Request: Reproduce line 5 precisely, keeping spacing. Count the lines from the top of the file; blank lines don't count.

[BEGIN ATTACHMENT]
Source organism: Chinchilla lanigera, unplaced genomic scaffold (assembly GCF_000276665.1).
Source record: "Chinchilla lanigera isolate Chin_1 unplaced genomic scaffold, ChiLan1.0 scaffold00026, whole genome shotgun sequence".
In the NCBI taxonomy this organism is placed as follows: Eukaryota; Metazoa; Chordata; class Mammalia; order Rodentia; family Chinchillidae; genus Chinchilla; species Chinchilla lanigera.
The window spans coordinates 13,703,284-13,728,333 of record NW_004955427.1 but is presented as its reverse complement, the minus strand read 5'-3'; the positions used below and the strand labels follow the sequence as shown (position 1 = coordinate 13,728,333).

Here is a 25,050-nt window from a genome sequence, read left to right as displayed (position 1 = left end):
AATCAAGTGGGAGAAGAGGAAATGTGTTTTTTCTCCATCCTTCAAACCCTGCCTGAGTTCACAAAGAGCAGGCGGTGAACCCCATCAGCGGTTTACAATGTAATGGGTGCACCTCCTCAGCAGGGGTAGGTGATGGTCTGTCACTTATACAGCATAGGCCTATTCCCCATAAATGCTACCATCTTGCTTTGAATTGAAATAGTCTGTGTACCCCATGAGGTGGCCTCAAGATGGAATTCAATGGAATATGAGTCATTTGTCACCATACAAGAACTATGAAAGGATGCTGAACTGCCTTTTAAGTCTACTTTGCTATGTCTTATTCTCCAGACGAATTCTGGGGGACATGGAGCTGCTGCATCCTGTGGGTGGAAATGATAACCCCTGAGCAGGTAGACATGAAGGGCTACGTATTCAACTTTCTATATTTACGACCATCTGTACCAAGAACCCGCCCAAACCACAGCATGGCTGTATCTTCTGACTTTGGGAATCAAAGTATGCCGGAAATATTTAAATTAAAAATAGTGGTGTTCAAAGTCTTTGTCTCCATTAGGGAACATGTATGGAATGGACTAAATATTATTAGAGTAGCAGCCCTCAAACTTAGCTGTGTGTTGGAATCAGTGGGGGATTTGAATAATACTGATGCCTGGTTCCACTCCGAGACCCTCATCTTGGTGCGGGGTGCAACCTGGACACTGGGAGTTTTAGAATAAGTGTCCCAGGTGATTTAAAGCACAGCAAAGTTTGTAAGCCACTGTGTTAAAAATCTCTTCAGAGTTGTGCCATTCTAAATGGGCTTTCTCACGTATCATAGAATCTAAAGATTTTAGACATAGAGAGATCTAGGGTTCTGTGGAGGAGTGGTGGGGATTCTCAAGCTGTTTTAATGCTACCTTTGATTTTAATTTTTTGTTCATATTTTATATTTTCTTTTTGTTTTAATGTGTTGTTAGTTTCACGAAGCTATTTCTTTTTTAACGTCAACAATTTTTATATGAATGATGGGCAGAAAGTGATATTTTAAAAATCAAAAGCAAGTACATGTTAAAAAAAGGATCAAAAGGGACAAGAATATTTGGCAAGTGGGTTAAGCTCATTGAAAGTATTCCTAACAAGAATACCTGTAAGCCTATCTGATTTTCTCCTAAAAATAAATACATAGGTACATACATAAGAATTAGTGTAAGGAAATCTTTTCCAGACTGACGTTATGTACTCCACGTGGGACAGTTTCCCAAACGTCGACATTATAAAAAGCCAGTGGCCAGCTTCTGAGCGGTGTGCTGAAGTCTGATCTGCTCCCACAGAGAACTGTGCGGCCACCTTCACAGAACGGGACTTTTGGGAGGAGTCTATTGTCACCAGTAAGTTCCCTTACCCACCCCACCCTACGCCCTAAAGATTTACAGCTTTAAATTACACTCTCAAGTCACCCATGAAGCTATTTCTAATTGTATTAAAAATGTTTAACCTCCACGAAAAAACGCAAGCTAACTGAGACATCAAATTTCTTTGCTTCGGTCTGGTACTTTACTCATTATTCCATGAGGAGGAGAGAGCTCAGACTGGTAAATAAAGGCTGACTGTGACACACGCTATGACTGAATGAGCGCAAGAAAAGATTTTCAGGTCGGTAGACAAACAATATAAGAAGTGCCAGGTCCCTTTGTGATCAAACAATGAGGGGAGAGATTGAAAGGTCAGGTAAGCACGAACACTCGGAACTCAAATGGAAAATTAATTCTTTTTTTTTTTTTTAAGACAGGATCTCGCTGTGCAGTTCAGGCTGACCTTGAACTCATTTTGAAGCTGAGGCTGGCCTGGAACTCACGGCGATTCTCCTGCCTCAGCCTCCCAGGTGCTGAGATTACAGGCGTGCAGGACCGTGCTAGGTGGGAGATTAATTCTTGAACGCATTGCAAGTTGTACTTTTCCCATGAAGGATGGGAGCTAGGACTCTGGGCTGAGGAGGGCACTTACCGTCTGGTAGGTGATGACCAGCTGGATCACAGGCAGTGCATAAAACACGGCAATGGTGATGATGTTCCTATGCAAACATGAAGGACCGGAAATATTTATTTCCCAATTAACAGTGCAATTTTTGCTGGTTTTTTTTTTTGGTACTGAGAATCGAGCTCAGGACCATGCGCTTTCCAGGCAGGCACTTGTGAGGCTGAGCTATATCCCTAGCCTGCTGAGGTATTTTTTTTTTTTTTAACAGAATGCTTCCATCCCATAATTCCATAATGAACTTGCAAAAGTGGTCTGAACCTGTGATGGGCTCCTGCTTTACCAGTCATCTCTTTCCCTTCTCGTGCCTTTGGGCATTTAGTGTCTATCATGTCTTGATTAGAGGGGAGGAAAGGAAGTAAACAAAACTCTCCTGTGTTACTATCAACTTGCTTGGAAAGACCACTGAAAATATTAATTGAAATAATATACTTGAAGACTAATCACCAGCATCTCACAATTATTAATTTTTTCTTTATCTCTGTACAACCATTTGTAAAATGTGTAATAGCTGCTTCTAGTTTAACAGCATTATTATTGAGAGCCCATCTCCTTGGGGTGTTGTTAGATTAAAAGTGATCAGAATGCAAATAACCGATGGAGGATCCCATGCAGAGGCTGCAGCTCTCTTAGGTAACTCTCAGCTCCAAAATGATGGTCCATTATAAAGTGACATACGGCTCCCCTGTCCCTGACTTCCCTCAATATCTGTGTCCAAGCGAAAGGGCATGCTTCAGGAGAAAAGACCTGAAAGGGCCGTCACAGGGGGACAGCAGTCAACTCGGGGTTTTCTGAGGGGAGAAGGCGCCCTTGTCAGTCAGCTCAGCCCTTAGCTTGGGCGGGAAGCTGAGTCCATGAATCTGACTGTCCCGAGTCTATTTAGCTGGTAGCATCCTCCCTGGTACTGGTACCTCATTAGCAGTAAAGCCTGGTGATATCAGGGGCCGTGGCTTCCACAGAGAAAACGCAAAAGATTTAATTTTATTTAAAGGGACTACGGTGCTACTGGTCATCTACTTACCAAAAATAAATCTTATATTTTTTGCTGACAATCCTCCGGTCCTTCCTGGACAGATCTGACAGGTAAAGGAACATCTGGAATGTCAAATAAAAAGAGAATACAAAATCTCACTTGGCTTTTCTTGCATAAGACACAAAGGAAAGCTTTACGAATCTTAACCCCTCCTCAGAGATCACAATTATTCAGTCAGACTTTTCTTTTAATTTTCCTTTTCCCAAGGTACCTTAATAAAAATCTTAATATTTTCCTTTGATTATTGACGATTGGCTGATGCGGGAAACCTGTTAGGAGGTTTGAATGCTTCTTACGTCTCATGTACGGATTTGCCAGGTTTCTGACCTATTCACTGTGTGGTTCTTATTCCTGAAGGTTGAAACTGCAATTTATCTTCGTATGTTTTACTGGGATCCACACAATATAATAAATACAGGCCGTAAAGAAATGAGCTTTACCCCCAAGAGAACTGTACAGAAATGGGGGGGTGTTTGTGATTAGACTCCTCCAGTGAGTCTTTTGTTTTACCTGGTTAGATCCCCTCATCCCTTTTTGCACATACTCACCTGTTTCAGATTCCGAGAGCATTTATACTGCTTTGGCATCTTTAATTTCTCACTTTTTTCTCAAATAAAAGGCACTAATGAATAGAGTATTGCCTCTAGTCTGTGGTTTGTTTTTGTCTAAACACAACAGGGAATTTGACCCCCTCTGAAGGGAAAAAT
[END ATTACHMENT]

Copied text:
Here is a 25,050-nt window from a genome sequence, read left to right as displayed (position 1 = left end):